"If a race has no history ... it stands in danger of being exterminated." Meet Carter G. Woodson, the "Father of Black History"
Carter G. Woodson, known as the "Father of Black History," is given much credit for the creation of Black History Month, a federally recognized celebration during the month of February of the impact African Americans have had and the contributions they have made in the United States. It is also a time to reflect on the continued efforts African Americans make to fight for racial justice and equality among people of color.
Throughout his life, Woodson, who was born in 1875, dedicated his work to educating African Americans on their heritage.
The son of former slaves, Woodson spent most of his childhood working in coal mines in Huntington, West Virginia. After teaching himself English and arithmetic, he graduated from Berea College in 1903 and went on to earn his master's degree in history from the University of Chicago.
He later earned a doctorate in history from Harvard, making him the second Black American to graduate with a PhD from the university, and the only person of enslaved parents to earn a PhD in history from any institution in the United States, according to the National Park Service.
Troubled by the lack of information about the accomplishments of African Americans, Woodson in 1915 founded the Association for the Study of Negro Life and History, an organization now called the Association for the Study of African American Life and History, to write Black Americans into the nation's history.
Woodson believed it was imperative for young African Americans to understand their history and be proud of their culture.
"If a race has no history, if it has no worthwhile tradition, it becomes a negligible factor in the thought of the world, and it stands in danger of being exterminated," Woodson wrote in "The Mis-Education of the Negro," published in 1933.
In 1926, Woodson helped create the first Negro History Week, which was held during the second week of February to coincide with the birthdays of Frederick Douglass, an abolitionist who himself escaped from slavery, and former President Abraham Lincoln. Though his true date of birth isn't known, Douglass celebrated his birthday on February 14, while Lincoln was born February 12.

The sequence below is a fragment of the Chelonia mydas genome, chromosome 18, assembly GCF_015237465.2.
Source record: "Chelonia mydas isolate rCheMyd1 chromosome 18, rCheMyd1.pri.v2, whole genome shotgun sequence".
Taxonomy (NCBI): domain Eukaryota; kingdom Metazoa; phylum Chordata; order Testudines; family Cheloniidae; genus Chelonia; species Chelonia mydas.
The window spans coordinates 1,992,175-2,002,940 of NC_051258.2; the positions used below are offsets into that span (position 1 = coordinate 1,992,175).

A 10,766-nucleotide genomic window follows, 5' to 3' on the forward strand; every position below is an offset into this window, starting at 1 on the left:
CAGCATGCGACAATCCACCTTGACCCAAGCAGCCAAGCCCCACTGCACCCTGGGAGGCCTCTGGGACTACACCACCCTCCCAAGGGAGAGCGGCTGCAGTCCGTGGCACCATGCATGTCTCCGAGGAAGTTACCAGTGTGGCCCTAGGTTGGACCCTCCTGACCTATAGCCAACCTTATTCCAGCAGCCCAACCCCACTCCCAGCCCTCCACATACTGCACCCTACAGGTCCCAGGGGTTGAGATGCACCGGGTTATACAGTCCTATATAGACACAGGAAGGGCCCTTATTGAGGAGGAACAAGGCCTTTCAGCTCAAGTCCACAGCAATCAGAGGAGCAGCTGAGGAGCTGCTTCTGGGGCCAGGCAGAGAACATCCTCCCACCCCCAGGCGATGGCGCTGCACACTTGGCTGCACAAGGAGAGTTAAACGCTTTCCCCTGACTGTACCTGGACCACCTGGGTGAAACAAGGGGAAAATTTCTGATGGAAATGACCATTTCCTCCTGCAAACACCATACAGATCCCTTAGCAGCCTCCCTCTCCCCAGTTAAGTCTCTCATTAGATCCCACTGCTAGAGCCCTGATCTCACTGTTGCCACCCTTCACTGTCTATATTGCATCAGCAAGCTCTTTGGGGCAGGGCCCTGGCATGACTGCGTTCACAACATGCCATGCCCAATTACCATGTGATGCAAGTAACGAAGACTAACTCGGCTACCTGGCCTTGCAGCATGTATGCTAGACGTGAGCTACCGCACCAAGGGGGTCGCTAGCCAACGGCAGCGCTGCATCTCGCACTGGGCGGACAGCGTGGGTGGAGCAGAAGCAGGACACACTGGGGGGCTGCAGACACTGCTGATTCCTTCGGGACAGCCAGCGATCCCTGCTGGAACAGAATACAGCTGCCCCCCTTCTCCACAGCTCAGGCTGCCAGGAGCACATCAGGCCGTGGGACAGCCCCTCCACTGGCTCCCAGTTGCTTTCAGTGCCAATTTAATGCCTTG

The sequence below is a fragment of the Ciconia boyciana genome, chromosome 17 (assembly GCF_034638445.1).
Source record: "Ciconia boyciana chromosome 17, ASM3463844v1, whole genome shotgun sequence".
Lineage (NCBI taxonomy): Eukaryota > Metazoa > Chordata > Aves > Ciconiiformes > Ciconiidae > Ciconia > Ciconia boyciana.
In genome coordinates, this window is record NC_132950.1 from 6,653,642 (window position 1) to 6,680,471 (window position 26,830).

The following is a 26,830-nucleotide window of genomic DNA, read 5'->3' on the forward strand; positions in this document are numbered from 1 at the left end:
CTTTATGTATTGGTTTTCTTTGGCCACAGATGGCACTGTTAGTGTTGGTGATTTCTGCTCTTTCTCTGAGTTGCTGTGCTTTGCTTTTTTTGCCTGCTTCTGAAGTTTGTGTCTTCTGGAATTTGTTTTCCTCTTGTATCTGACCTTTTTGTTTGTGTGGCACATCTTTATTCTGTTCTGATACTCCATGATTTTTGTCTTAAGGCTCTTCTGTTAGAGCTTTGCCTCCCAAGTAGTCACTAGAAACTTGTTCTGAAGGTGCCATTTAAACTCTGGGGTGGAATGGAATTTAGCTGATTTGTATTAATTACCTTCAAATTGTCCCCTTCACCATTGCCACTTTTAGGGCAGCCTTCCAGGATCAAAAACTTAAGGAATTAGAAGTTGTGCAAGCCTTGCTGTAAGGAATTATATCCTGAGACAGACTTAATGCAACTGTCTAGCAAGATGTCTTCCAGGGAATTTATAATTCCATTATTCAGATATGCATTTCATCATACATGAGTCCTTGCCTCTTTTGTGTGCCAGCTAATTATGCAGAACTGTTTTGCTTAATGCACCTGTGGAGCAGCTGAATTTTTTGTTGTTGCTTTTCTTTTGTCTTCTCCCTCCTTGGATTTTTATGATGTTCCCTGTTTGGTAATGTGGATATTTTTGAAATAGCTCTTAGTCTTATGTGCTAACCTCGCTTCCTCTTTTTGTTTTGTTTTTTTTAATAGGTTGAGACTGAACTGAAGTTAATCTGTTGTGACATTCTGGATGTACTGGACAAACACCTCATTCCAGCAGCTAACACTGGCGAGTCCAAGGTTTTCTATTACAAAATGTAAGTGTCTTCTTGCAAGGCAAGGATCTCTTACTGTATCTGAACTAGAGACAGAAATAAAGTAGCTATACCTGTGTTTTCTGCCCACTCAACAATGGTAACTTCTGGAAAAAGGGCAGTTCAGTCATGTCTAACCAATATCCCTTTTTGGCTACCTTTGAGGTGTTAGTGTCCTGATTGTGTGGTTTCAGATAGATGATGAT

The week influenced communities nationwide to organize performances and lectures focused on Black history, and establish history clubs in schools. Decades later, city mayors began to issue yearly proclamations to recognize Negro History Week, according to The Association for the Study of African American Life and History. By the late 1960s, Negro History Week evolved into Black History Month on college campuses. But it wasn't until 1976 that then-President Gerald Ford formally recognized Black History Month during the celebration of the United States Bicentennial.
"In celebrating Black History Month, we can take satisfaction from this recent progress in the realization of the ideals envisioned by our Founding Fathers," Ford said in a February 10 speech. "But, even more than this, we can seize the opportunity to honor the too-often neglected accomplishments of Black Americans in every area of endeavor throughout our history."
The Association for the Study of African American Life and History dedicates its time to promoting, preserving and disseminating information about Black history, culture and life, according to its stated mission. It also selects a theme for Black History Month each year that reflects how people of African descent in the United States have viewed themselves, the influence of social movements on racial ideologies, and the aspirations of the Black community.
This year's theme is The Black Family: Representation, Identity, and Diversity.
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